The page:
Chemical Ali sentenced to death for third time

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Ali Hassan al-Majeed, a former official in Saddam Hussein's regime known as "Chemical Ali", was given a third death sentence yesterday for his role in killing and displacing Shi'ite Muslims in 1999.

"The court condemns Ali Hassan al-Majeed to death by hanging for jointly committing premeditated killing, as a crime against humanity," Judge Mohammed al-Uraibi said.

Majeed, a cousin of Saddam, earned his nickname for his role in using poison gas to kill thousands of Kurdish villagers.

His previous sentences were for masterminding a campaign against Kurds in the 1980s and killing thousands of Shi'ites in a crackdown on their uprising after the 1991 Gulf War. Those executions have been held up by political wrangling.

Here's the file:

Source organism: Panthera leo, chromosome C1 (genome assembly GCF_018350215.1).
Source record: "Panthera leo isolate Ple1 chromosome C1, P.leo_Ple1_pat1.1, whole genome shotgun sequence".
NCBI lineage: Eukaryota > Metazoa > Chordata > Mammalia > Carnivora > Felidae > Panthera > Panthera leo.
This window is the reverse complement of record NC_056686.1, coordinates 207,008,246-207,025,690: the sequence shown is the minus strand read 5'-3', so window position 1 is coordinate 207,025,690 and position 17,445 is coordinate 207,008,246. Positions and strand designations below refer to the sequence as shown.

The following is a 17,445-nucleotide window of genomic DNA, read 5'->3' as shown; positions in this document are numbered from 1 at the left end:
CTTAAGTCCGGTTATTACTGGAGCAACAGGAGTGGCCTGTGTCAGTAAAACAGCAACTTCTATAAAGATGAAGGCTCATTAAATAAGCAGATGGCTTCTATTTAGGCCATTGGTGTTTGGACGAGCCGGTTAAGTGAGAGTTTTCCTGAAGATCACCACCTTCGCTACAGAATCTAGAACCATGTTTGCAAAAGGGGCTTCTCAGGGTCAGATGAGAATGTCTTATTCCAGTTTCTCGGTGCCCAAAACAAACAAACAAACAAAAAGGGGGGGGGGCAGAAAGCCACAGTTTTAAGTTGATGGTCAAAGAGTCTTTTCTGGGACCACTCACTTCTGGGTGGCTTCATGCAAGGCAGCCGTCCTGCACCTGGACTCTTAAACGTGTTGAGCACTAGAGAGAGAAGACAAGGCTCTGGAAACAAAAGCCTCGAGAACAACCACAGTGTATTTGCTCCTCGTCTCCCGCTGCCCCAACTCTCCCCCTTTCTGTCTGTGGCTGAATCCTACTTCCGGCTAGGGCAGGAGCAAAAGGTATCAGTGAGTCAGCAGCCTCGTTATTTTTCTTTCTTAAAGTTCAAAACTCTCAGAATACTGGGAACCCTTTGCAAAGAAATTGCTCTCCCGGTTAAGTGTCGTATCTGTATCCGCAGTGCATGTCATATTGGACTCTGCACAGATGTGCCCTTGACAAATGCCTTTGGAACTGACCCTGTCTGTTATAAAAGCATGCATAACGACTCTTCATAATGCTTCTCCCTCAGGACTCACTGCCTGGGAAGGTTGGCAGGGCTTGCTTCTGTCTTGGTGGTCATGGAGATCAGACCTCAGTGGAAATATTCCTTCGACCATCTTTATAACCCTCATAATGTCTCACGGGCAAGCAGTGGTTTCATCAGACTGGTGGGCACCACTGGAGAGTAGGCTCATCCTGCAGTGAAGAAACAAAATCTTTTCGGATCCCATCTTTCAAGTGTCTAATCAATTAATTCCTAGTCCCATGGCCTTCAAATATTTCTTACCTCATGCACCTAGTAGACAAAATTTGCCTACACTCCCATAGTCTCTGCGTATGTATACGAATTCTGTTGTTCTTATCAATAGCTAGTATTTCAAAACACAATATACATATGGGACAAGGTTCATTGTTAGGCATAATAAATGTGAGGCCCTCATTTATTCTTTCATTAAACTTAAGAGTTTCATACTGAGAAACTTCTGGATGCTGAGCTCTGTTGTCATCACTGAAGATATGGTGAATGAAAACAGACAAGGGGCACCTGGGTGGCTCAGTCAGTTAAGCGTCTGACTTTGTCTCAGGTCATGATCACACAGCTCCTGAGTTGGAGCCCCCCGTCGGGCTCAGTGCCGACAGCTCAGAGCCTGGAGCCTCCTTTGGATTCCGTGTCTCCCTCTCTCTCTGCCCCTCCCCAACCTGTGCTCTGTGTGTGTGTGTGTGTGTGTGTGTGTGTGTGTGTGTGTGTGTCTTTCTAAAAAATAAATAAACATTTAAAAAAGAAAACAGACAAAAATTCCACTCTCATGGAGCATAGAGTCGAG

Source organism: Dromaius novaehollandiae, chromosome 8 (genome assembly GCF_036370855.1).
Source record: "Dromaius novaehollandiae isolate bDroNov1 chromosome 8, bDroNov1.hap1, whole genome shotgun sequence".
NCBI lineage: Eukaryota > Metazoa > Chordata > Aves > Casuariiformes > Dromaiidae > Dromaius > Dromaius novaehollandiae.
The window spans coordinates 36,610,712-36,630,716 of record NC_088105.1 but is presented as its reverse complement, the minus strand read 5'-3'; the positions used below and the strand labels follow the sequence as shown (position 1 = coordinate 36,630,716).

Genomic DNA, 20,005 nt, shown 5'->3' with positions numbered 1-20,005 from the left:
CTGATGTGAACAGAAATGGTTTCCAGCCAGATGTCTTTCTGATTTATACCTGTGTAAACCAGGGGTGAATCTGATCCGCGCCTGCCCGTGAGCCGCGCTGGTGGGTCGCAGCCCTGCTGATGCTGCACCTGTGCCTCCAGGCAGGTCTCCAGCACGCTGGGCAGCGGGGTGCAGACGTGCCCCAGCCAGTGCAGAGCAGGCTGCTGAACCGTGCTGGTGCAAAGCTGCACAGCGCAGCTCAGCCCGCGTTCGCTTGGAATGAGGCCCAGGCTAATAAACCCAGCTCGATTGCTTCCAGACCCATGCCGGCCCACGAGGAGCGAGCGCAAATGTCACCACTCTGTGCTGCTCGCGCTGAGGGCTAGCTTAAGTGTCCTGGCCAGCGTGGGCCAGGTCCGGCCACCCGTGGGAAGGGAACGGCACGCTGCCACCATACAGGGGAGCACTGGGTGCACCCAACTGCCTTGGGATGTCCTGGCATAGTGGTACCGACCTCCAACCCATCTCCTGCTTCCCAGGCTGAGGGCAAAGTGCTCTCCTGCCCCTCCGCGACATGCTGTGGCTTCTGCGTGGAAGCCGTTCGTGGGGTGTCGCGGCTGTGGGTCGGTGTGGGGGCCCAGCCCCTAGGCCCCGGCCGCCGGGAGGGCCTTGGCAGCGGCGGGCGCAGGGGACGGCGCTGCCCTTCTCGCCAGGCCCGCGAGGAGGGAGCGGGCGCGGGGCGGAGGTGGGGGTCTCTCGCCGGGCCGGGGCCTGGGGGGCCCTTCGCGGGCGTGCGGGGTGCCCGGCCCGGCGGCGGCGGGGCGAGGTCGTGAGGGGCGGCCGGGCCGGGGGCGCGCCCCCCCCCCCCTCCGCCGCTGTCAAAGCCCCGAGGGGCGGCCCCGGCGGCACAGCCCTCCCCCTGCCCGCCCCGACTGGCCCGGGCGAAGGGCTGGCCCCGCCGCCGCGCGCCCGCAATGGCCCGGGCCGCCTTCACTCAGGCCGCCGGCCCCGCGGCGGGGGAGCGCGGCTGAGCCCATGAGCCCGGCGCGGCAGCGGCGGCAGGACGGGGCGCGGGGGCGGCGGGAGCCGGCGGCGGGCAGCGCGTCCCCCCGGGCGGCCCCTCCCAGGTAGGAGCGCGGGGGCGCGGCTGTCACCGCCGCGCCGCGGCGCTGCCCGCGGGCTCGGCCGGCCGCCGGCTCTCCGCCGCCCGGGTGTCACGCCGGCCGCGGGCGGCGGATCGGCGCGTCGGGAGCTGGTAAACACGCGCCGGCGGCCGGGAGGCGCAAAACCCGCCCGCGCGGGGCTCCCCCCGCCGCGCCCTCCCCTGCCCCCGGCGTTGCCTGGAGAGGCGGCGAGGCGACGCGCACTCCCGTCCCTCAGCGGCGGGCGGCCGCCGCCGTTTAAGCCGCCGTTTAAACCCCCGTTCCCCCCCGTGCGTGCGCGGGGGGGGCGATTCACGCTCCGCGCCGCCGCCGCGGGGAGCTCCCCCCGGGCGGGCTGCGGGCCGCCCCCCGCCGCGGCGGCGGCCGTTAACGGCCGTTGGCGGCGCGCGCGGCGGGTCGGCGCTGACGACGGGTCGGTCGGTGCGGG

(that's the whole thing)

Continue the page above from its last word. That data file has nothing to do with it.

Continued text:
In the latest case, Majeed was said to have sent the Iraqi military into Shi'ite areas, mainly in Baghdad, to stop people gathering for Friday prayers after the assassination of revered Shi'ite cleric Mohammed Mohammed Sadeq al-Sadr.

The soldiers opened fire on civilians and destroyed homes in the ensuing clashes.

Majeed, wearing traditional Arab headdress and looking frail, said nothing and showed no emotion as charges were read.

Of the 14 defendants in the case, two others were sentenced to death and four were given life in prison, including Abed Hamid Mahmoud, who was Saddam's personal secretary at the time.